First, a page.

# 34063 questions...

Discussion in 'Electronic Basics' started by zulutime, Jun 1, 2004.

1. ### zulutimeGuest

Adapting a 34063 based dc-dc cell charger for use as a portable
recharger operating off alkalines, and I could use some expert

1) How much reverse voltage can a 34063 take? What kind of input
polarity protection is needed?

2) Is an input cap required when running off batteries?

zulutime

2. ### janGuest

////

Hi zulutime,

You didn't get a response to your problem, looks like you have to find
a smarter NG. Let me know if you do.

Jan

3. ### Watson A.Name \Watt Sun - the Dark Remover\Guest

Most chips can only take a half volt or less. THe usual way to protect
these is to put a 1N4002 rectifier across the battery leads, with the
cathode to positive. If the battery voltage is reversed, the rectifier
conducts heavily and either drains the battery or...

That's why it's a good idea to have a fuse between the battery and t he
rectidier.

For best efficiency you should have a capacitor across the battery,
preferably a low ESR type.

4. ### onestoneGuest

If there is a strong possibility that a battery may be connected
reverse polarity I use a small bridge rectifier, then polarity becomes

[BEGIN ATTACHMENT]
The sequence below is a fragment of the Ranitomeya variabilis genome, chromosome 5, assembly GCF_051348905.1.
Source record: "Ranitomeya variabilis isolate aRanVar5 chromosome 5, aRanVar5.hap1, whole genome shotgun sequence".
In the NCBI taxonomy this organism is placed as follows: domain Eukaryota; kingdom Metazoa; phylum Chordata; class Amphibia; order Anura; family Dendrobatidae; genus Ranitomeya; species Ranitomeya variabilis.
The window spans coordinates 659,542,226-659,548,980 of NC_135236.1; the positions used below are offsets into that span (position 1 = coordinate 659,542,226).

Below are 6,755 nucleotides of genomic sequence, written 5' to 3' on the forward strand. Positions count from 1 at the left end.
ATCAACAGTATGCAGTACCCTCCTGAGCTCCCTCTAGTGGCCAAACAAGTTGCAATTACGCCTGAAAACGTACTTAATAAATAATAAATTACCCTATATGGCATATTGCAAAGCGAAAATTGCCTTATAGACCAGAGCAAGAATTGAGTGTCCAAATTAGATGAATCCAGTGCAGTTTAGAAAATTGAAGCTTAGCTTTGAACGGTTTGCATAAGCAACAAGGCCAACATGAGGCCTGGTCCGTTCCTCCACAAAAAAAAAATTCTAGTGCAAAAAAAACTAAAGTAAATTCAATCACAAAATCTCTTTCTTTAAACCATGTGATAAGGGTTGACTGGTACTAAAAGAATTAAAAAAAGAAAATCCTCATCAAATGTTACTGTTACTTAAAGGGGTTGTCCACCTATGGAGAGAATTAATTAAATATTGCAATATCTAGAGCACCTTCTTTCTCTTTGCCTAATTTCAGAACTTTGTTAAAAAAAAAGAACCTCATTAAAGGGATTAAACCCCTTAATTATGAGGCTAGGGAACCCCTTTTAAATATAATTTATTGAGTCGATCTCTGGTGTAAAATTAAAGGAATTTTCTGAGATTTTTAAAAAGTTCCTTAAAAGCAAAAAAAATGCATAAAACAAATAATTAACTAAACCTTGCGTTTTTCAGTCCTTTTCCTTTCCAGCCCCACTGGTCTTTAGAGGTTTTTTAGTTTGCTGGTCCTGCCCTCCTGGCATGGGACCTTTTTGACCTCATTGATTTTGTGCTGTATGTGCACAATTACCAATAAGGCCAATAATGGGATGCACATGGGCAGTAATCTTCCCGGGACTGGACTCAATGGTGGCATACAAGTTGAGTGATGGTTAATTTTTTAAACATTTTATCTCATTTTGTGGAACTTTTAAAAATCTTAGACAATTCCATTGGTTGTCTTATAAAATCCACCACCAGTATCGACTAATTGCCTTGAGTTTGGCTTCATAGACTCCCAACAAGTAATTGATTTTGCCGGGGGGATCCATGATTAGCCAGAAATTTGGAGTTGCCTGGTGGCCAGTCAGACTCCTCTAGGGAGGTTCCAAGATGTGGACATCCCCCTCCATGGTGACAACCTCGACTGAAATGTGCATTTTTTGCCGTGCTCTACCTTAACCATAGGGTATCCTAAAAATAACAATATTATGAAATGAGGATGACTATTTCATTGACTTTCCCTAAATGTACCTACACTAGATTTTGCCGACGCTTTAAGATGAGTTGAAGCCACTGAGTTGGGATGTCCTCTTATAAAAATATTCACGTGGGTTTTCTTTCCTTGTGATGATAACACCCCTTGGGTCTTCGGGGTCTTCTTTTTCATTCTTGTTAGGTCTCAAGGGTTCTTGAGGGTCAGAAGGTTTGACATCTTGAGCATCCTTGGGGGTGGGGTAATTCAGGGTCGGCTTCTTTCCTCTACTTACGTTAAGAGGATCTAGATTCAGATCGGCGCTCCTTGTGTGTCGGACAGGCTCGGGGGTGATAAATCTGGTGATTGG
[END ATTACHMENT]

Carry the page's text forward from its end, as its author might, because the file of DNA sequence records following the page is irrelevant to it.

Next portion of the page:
irrelevant. other wise I use blocking diode. I prefer to have akeyed
connector to prevent this.

I always have an input cap when running off batteries.

Al

5. ### Winfield HillGuest

Watson A.Name \"Watt Sun - the Dark Remover\" wrote...
The forward voltage of a 1n4002 diode is 1.4 volts at 20A, so a
high-current Schottky diode is a better choice for this tough
form of protection. E.g., an axial-lead 1n5822 (Vf = 1V at 20A),
or a TO220 part like an MBR1045 (Vf = 0.8V at 20A) or MBR2545CT
(Vf = 0.75V at 60A with both sections paralleled).

These Schottky diodes have a low enough voltage drop they can be
easily used in series for a more relaxed protection scheme. For
example the 1n5822 only drops 0.4V at 2A.

Thanks,
- Win

(email: use hill_at_rowland-dot-org for now)

6. ### zulutimeGuest

Thanks much for the responses and advise.

Some of these converters have a 1N400x reversed across the input, but
without actually blowing one up, it's impossible to be sure how much
reverse voltage they can take. A Schottky is a good idea.

I'm using a 9v snap style connector...keyed, but easy to reverse
momentarily.

Thanks for the help.